Charlie Morris’s review published on Letterboxd:
A soundtrack can often hold the heart of a film, and that’s how Inside Llewyn Davis lured me in from the second the curtains parted. As we open to an image of Llewyn in a smokey, downbeat bar, finishing his set on stage, your breath is stolen as soon as he opens his mouth. And what a beautiful talent Oscar Isaac has, one that captured my attention immediately from his performance in last year’s 10 Years. With Mark Mumford of Mumford and Sons having given a hand in the song writing department, as well, these songs were already determined to be topping my iTunes play count before I had even heard them. For me, the soundtrack of Inside Llewyn Davis is musical perfection.
Of course, it’s not all about the music, though, not quite anyway. Ethan and Joel Coen have recently become two of my favourite directors as well, after a friend convinced me to watch all of their filmography, so I caught up just in time for this cinematic treat.
The use of low saturated colours works excellently and helps set the tone of the film straight away. There’s a lot of hope floating around these characters, but it’s more about struggle without any real successes, as we trudge alongside Llewyn, and his cat, whilst he tries to figure out where he even wants to be, let alone how to make it there.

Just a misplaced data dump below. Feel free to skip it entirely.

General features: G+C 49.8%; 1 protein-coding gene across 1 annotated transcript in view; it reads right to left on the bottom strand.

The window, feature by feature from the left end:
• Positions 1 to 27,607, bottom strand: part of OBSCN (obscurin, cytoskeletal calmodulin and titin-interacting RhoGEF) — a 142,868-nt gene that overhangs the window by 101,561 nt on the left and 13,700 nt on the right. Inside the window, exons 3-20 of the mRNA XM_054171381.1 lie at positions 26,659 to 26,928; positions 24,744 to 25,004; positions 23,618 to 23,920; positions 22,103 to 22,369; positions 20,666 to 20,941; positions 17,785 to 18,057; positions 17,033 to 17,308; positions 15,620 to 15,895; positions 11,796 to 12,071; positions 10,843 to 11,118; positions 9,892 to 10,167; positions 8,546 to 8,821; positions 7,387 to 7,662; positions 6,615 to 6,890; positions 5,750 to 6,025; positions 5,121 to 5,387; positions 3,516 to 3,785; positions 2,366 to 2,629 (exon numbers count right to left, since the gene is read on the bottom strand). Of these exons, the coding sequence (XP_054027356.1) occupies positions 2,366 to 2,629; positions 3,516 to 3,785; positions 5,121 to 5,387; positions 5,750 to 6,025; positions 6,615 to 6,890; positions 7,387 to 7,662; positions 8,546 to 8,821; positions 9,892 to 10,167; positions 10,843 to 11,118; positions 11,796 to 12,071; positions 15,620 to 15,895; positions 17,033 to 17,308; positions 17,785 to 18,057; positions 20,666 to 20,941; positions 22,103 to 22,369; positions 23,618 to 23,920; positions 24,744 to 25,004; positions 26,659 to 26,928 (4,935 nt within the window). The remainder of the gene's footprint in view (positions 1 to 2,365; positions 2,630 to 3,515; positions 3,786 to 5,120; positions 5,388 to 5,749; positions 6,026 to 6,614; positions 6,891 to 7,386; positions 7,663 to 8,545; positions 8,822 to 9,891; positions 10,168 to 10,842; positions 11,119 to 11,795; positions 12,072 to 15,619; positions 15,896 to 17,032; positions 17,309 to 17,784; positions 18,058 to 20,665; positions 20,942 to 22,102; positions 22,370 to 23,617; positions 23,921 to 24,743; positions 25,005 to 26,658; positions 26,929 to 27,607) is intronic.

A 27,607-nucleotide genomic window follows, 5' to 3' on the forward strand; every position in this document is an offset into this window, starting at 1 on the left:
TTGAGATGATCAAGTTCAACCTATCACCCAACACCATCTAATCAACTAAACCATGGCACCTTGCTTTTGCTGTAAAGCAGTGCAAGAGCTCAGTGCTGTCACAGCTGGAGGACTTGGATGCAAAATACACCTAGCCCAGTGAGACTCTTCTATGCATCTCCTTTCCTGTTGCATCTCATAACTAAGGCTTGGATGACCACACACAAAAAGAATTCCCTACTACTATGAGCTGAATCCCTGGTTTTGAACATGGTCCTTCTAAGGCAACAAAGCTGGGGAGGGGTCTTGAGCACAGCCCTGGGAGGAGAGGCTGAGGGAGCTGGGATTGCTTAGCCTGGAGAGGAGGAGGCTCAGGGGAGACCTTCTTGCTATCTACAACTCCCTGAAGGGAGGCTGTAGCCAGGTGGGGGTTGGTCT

Oscar Isaac certainly steals the show, but this film also caught my attention because of the promise of another singing performance from Carey Mulligan, after first experiencing her angelic singing abilities in Shame. Already, the cast alone is spot on for such a film. It’s funny to think that Isaac and Mulligan have previously worked together, as well, last working together in the crime thriller Drive as a married couple. Whilst their roles seem so natural in both films, there’s a huge, eye-opening contrast between them, yet each manage to break your heart in one way or another; be that from sympathy or relating to the need for acceptance, these are characters that you can’t help but have faith in. And then of course there’s a – relatively small – support from Justin Timberlake, which needs no further comment.
Be it because of the exceptional folk music, the genuis talents of the Coen Brothers, or because we’re all struggling to find our way in life, Inside Llewyn Davis is sure to remain one of the best of 2014.